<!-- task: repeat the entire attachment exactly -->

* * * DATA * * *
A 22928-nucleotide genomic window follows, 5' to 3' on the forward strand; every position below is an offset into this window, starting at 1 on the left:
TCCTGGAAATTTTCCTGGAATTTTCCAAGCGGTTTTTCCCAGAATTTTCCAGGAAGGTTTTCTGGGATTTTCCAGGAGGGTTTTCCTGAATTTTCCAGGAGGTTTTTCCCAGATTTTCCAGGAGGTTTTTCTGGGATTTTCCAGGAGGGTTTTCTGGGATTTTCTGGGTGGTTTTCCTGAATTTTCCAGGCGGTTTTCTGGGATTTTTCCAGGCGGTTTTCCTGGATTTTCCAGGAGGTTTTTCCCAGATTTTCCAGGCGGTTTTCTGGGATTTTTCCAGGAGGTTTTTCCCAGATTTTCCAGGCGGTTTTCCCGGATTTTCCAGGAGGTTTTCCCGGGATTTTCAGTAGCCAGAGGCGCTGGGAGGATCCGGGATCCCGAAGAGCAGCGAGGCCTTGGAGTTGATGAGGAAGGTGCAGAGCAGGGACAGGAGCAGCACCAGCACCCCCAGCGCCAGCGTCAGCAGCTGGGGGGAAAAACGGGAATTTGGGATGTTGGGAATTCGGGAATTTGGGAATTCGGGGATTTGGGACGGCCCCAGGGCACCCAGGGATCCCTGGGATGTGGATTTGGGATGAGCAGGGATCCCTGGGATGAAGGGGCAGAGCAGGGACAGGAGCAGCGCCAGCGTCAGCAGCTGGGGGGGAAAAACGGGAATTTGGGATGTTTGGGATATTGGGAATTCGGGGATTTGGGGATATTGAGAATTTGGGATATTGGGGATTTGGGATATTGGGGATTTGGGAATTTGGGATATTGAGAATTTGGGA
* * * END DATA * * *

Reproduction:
A 22928-nucleotide genomic window follows, 5' to 3' on the forward strand; every position below is an offset into this window, starting at 1 on the left:
TCCTGGAAATTTTCCTGGAATTTTCCAAGCGGTTTTTCCCAGAATTTTCCAGGAAGGTTTTCTGGGATTTTCCAGGAGGGTTTTCCTGAATTTTCCAGGAGGTTTTTCCCAGATTTTCCAGGAGGTTTTTCTGGGATTTTCCAGGAGGGTTTTCTGGGATTTTCTGGGTGGTTTTCCTGAATTTTCCAGGCGGTTTTCTGGGATTTTTCCAGGCGGTTTTCCTGGATTTTCCAGGAGGTTTTTCCCAGATTTTCCAGGCGGTTTTCTGGGATTTTTCCAGGAGGTTTTTCCCAGATTTTCCAGGCGGTTTTCCCGGATTTTCCAGGAGGTTTTCCCGGGATTTTCAGTAGCCAGAGGCGCTGGGAGGATCCGGGATCCCGAAGAGCAGCGAGGCCTTGGAGTTGATGAGGAAGGTGCAGAGCAGGGACAGGAGCAGCACCAGCACCCCCAGCGCCAGCGTCAGCAGCTGGGGGGAAAAACGGGAATTTGGGATGTTGGGAATTCGGGAATTTGGGAATTCGGGGATTTGGGACGGCCCCAGGGCACCCAGGGATCCCTGGGATGTGGATTTGGGATGAGCAGGGATCCCTGGGATGAAGGGGCAGAGCAGGGACAGGAGCAGCGCCAGCGTCAGCAGCTGGGGGGGAAAAACGGGAATTTGGGATGTTTGGGATATTGGGAATTCGGGGATTTGGGGATATTGAGAATTTGGGATATTGGGGATTTGGGATATTGGGGATTTGGGAATTTGGGATATTGAGAATTTGGGA